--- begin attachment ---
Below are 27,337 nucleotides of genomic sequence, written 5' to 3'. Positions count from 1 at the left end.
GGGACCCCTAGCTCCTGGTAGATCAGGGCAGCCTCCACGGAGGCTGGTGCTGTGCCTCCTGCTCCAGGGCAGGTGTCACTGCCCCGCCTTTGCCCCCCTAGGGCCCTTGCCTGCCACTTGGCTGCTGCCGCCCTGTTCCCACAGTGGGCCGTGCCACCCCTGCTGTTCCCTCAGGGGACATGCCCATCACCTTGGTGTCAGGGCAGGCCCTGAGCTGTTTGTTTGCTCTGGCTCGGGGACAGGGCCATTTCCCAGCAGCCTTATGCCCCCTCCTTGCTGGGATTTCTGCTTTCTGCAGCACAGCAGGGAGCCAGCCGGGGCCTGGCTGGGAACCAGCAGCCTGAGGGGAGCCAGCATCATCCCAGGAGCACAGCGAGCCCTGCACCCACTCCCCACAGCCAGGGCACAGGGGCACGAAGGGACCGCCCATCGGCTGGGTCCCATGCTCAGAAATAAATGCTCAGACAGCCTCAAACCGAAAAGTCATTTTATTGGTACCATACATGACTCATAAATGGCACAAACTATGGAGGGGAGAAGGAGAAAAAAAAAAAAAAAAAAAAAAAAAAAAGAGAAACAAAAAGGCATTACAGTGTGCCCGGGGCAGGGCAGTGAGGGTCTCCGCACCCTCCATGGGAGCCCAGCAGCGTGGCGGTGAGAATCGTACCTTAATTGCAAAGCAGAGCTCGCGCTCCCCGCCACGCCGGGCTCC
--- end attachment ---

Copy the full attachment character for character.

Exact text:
Below are 27,337 nucleotides of genomic sequence, written 5' to 3'. Positions count from 1 at the left end.
GGGACCCCTAGCTCCTGGTAGATCAGGGCAGCCTCCACGGAGGCTGGTGCTGTGCCTCCTGCTCCAGGGCAGGTGTCACTGCCCCGCCTTTGCCCCCCTAGGGCCCTTGCCTGCCACTTGGCTGCTGCCGCCCTGTTCCCACAGTGGGCCGTGCCACCCCTGCTGTTCCCTCAGGGGACATGCCCATCACCTTGGTGTCAGGGCAGGCCCTGAGCTGTTTGTTTGCTCTGGCTCGGGGACAGGGCCATTTCCCAGCAGCCTTATGCCCCCTCCTTGCTGGGATTTCTGCTTTCTGCAGCACAGCAGGGAGCCAGCCGGGGCCTGGCTGGGAACCAGCAGCCTGAGGGGAGCCAGCATCATCCCAGGAGCACAGCGAGCCCTGCACCCACTCCCCACAGCCAGGGCACAGGGGCACGAAGGGACCGCCCATCGGCTGGGTCCCATGCTCAGAAATAAATGCTCAGACAGCCTCAAACCGAAAAGTCATTTTATTGGTACCATACATGACTCATAAATGGCACAAACTATGGAGGGGAGAAGGAGAAAAAAAAAAAAAAAAAAAAAAAAAAAAGAGAAACAAAAAGGCATTACAGTGTGCCCGGGGCAGGGCAGTGAGGGTCTCCGCACCCTCCATGGGAGCCCAGCAGCGTGGCGGTGAGAATCGTACCTTAATTGCAAAGCAGAGCTCGCGCTCCCCGCCACGCCGGGCTCC